The primary object of the test was to ascertain how the weapon would perform under the varied conditions of the standard Aberdeen light rifle test.

The Smith and Wesson 9mm carbine operated on the locked breech inertia principle. A clearance of approximately .020 of an inch was provided between the bolt lock and lock cut-out in the receiver. When the cartridge was fired, energy was imparted by movement of the lock in its cut-out, which moved it to the rear. After approximately 3/8 of an inch of travel, cam cuts in the slide retracted the bolt lock from its recess in the receiver, and remaining energy carried the assembly to the rear, completing the normal recoil cycle of extraction, ejection, and cocking the hammer. Energy stored by the compressed operating spring returned the bolt to battery, stripping the next cartridge from the magazine, chambering it and forcing the bolt lock back into its locked position. The bolt lock blocked any forward movement of the firing pin until the lock was in the locked position. This prevented the weapon from being fired when the bolt was out of battery.

The manual safety of the weapon was conveniently positioned inside of the trigger guard similar to the safety of the M1 Garand rifle. The safety acted as direct hammer, sear and trigger block when moved to a rearward position. The receiver was suspended in the wooden stock at two points; the recoil plate and the receiver latch. The weapon’s barrel was free floating and did not contact the stock, foregrip or handguard. The trigger housing and its components were secured to the receiver by a trigger guard similar to the one on the M1 Garand service rifle. The rear sight was of the aperture type, which was adjustable for windage and provided settings for 100 and 300 yard ranges. The barrel mounted front sight was a simple post-style.

The weapon was equipped with an adjustable leather sling. The sling was attached to the weapon on the left side of the buttstock and to the front barrel band. The overall length of the S&W carbine was 30.5 inches the stock length was 28 inches. The overall length of the barrel was 12 inches. The twist of the 6-groove rifling was 1 turn in 8.75 inches. The carbine weighed 6 pounds and 8.38 ounces with sling and empty magazine.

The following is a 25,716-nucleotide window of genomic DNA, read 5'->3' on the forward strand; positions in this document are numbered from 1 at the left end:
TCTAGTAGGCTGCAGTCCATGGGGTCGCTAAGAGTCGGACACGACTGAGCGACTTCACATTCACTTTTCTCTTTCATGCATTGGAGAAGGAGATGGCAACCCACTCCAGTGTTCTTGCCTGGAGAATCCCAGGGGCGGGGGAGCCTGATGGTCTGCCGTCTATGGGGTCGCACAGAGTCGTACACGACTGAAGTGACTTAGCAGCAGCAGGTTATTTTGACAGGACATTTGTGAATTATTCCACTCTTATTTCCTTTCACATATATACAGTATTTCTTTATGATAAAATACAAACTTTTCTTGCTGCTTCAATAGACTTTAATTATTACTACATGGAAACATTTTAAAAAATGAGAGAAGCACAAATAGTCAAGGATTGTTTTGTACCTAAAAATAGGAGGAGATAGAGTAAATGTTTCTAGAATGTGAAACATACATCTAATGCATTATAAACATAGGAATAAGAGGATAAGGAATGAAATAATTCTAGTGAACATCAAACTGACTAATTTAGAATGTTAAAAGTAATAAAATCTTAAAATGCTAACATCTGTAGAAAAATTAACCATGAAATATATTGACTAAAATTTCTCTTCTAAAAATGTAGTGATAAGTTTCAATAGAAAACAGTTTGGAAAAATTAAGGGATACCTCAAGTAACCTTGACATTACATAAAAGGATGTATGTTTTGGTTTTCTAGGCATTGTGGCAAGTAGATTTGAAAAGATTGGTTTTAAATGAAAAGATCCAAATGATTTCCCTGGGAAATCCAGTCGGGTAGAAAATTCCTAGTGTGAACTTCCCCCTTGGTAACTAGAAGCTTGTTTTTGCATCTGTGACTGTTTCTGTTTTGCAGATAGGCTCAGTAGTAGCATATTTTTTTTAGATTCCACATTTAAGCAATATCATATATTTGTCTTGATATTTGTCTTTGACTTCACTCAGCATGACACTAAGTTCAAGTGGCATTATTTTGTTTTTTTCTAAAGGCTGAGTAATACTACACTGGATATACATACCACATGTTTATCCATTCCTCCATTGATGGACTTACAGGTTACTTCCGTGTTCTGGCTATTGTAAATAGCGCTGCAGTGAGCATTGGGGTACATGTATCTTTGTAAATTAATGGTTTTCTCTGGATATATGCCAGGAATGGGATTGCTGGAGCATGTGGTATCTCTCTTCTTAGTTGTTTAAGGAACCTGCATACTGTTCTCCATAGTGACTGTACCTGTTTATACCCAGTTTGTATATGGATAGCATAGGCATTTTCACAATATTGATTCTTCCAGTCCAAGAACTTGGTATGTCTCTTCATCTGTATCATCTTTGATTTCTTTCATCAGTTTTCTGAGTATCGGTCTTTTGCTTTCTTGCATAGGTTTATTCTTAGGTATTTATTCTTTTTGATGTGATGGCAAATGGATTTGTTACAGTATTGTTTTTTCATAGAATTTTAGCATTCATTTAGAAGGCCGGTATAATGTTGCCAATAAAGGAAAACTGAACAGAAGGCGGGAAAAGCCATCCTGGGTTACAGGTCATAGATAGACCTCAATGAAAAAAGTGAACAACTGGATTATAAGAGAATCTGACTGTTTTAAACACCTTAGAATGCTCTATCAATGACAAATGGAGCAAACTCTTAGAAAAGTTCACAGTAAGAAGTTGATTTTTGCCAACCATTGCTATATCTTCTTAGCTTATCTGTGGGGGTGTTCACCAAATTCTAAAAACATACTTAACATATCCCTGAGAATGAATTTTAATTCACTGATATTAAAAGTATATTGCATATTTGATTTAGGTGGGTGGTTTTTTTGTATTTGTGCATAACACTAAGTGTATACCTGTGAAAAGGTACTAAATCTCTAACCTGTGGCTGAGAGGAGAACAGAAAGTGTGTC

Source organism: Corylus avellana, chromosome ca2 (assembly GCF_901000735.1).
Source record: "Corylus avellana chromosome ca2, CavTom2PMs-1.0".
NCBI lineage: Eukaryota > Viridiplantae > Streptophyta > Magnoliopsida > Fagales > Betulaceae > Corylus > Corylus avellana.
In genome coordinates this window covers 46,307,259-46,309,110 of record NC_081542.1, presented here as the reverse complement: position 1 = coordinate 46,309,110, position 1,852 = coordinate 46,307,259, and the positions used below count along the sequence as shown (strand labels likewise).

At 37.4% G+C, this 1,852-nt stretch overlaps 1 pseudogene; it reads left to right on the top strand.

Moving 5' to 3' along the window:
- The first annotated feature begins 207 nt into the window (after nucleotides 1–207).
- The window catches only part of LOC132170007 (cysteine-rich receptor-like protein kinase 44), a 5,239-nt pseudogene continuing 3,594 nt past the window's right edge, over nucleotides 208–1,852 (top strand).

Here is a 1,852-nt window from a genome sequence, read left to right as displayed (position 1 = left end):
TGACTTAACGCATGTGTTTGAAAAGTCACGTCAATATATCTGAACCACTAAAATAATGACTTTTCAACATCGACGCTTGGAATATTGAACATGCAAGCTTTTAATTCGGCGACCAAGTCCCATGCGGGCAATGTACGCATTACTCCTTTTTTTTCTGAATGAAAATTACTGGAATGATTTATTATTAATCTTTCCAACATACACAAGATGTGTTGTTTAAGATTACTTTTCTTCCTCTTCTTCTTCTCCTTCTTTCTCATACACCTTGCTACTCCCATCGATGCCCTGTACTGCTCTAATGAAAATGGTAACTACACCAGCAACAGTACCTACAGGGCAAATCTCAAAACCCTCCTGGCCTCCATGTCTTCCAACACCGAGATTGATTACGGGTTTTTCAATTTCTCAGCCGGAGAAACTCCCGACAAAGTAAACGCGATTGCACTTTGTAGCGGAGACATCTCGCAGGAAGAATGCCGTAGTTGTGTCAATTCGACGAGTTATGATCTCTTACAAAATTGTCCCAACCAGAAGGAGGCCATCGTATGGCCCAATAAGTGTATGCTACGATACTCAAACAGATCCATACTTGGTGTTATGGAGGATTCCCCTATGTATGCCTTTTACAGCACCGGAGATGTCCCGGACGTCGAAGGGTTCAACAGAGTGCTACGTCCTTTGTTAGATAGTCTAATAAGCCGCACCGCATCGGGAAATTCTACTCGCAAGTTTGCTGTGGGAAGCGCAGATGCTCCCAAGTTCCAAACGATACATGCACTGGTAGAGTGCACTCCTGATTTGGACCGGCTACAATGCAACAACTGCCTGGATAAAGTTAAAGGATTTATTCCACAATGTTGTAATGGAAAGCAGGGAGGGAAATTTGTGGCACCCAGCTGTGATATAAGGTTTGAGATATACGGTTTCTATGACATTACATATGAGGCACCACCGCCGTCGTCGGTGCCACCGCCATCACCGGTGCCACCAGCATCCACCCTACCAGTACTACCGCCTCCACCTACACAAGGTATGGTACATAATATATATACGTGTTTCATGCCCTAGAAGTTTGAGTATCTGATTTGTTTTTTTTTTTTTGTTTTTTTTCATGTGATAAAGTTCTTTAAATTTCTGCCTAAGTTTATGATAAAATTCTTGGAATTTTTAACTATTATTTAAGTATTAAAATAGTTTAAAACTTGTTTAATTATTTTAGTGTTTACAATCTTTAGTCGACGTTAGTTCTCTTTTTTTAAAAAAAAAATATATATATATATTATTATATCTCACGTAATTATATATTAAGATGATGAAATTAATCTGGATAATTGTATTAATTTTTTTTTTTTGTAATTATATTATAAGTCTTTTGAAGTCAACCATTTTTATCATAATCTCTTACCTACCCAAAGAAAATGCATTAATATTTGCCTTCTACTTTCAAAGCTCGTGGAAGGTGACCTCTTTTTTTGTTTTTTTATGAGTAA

The weapon was designed to use the double stack, single feed box magazine from the British Sten submachine gun. The Aberdeen report stated that the weapon could also accept and function with the thirty-round M3 9mm conversion magazine, which were Sten magazines; although there was a contract to manufacture the M3 conversion (Sten) magazines in the United States.

The Smith and Wesson carbine was easily field stripped by unscrewing the front sling swivel and sliding the front band forward, after which the barrel, receiver group and trigger group could be separated from the stock. The carbine was able to be field stripped in twenty-nine seconds and reassembled in fifty-seven seconds. Complete disassembly took one minute and forty-six seconds. Reassembly required four minutes, twenty-two seconds. It was noted in the report that a tool (a small screwdriver) was required to remove and replace the ejector.

Although the carbine tested was semiautomatic only, a similar select-fire version was reportedly undergoing development at the factory, but was not quite ready for testing.

One hundred rounds were initially fired to check the subject weapon for proper operation and a total of 4,652 rounds were fired during the three-day test.

During the test, the extractor fractured after 1,285 rounds and the firing pin fractured after 3,324 rounds were fired. The muzzle flash observed in low light conditions was approximately four inches long and three inches in diameter. Sparklers were noted at both the muzzle and breech. Performance during the rigorous Aberdeen mud and dust and rain test was good. General overall performance was considered good, with the exception of a few failures to fire (mostly from light primer hits) and failure of the trigger to recover. Failures of the trigger to recover were found to be the result of a roughly machined sear and too close of manufacturing tolerances. Both malfunctions were considered to be minor and could be easily corrected.

After the test was completed an official Ordnance Department report was complied that stated that the Smith and Wesson carbine was simple in construction and could be manufactured at low cost. The U.S. Ordnance Department recommended that no further testing of the Smith and Wesson carbine was justified due in part to a lack of a requirement for a weapon of its type, and the anticipated end of the war.